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Int J Antimicrob Agents. 2007 Nov;30 Suppl 1:S7-15. Epub 2007 Aug 17.

Molecular diagnosis of bloodstream infections caused by non-cultivable bacteria.

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Université de la Méditerranée, Pôle de Maladies Infectieuses, Marseille, France.


Bloodstream infections are an important cause of morbidity and mortality in patients. Blood culture is clearly the most important diagnostic procedure for identifying micro-organisms involved in bloodstream infections except when the patient has previously received antibiotics or in the presence of slow-growing or intracellular micro-organisms. Detection of micro-organisms, mainly in blood, using pathogen-specific or broad-range PCR assays is promising. However, it is very important to emphasise that the interpretation of this molecular tool is critical because of the risk of interfering contamination, underlining the necessity to interpret the results obtained with caution. Presently, due to more widely available data and to rapid advances in biotechnology, two significant improvements allow new perspectives for molecular diagnosis. Indeed, the complete sequences of genomes have provided an important source of gene sequences for PCR-based assays. In addition, the development of real-time PCR offers several advantages in comparison to conventional PCR, including speed, simplicity, quantitative capability and low risk of contamination. Herein, we review the usefulness of molecular diagnosis of highly fastidious micro-organisms in the context of three different bloodstream infections: systemic diseases (rickettsiosis, Q fever, bartonellosis, Whipple's disease), blood-culture-negative endocarditis and bioterrorism attack.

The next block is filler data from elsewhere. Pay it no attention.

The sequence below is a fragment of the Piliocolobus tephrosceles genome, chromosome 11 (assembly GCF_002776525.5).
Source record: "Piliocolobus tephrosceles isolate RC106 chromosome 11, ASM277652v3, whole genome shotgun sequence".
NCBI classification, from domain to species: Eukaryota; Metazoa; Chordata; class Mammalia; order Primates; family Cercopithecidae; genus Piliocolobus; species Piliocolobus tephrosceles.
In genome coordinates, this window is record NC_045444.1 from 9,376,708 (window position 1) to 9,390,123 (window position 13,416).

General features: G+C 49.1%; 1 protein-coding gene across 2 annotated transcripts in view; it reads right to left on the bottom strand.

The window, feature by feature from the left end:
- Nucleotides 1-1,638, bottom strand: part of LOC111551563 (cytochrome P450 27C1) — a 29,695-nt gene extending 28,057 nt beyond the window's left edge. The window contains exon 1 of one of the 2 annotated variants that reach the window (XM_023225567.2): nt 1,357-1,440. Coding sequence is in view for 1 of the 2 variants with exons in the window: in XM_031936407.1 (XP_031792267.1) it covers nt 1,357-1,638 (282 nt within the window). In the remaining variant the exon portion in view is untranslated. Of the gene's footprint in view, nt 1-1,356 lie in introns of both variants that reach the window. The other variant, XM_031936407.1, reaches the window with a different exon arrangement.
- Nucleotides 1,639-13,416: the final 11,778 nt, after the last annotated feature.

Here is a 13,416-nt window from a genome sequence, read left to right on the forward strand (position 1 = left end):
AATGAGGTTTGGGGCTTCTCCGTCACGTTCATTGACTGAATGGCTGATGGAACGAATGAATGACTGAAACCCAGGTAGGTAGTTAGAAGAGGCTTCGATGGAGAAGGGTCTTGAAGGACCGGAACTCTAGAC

[Indexed for MEDLINE]

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